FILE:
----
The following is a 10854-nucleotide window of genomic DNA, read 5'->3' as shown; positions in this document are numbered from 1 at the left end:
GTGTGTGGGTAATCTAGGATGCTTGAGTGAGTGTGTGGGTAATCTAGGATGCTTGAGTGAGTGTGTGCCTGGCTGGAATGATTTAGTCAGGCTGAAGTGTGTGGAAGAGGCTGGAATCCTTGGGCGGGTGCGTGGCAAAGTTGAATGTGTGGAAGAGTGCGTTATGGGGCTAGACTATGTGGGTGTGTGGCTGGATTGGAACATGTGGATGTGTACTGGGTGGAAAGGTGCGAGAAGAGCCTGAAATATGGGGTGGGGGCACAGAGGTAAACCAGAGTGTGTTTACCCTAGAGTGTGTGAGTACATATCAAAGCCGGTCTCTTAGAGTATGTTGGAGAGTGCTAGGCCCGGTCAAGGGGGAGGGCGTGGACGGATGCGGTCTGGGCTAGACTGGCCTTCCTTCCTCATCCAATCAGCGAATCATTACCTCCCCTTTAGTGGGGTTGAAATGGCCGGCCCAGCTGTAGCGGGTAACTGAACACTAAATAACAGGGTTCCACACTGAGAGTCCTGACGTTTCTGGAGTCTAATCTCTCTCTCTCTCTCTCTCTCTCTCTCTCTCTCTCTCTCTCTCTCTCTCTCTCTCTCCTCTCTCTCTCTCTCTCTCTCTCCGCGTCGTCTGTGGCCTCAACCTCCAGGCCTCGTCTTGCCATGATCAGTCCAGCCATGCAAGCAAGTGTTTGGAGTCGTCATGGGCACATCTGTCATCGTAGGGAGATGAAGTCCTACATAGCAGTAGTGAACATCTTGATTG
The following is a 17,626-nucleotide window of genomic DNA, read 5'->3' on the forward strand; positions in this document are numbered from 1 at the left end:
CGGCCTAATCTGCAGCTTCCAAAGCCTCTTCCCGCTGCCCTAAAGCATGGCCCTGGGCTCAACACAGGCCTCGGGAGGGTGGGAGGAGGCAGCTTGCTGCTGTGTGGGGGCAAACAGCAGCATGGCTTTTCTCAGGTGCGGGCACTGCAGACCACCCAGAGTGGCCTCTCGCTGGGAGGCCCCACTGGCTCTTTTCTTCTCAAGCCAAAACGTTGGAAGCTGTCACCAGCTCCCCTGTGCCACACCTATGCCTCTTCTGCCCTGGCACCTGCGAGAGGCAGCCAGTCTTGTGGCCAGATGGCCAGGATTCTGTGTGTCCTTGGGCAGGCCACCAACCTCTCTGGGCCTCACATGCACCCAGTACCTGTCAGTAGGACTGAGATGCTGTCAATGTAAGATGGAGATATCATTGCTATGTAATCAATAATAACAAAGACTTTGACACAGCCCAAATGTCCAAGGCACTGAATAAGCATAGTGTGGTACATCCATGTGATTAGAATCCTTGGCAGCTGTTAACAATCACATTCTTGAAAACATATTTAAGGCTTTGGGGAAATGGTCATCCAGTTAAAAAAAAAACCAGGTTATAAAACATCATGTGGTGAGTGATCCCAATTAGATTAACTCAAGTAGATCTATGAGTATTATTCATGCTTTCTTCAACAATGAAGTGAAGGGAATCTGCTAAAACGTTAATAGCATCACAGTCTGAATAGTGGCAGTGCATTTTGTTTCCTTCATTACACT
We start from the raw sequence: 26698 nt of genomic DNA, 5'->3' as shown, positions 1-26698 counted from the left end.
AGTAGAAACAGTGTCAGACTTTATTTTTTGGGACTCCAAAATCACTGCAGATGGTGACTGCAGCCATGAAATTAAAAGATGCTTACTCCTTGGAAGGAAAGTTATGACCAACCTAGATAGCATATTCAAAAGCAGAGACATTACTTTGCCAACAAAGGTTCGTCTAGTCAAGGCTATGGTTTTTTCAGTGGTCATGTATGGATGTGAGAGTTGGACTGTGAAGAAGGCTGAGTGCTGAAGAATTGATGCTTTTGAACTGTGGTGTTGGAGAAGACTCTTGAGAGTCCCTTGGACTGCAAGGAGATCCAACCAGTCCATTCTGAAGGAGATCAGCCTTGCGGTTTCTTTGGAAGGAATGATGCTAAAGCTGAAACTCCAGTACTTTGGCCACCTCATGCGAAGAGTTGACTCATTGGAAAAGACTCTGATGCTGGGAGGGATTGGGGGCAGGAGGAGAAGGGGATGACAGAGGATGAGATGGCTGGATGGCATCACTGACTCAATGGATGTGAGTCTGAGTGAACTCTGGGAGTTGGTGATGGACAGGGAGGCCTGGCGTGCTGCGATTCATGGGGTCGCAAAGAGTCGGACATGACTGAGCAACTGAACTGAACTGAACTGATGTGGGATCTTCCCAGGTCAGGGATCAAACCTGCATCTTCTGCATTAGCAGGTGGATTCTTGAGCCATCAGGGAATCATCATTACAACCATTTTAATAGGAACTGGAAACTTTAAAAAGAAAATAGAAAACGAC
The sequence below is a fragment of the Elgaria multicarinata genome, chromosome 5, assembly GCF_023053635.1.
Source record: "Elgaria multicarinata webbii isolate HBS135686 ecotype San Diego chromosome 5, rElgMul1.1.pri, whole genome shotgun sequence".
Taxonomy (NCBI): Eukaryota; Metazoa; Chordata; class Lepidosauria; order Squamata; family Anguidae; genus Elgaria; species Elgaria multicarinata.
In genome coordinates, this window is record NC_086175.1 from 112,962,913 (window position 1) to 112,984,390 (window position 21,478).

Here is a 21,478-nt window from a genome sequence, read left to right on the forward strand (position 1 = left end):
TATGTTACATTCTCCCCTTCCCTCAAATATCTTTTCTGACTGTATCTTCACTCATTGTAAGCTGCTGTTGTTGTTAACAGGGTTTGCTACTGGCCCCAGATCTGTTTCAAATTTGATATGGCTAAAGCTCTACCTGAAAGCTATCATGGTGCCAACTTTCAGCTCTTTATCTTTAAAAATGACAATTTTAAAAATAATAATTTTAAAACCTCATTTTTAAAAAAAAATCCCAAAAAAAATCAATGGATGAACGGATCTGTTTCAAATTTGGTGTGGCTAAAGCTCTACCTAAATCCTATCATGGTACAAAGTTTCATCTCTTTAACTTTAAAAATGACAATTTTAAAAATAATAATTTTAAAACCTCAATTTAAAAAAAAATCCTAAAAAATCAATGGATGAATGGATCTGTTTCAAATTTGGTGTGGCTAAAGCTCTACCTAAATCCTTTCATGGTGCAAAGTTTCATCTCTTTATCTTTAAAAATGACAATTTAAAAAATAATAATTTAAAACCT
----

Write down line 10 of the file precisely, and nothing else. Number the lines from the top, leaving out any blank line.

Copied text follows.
In genome coordinates, this window is record NC_086175.1 from 112,962,913 (window position 1) to 112,984,390 (window position 21,478).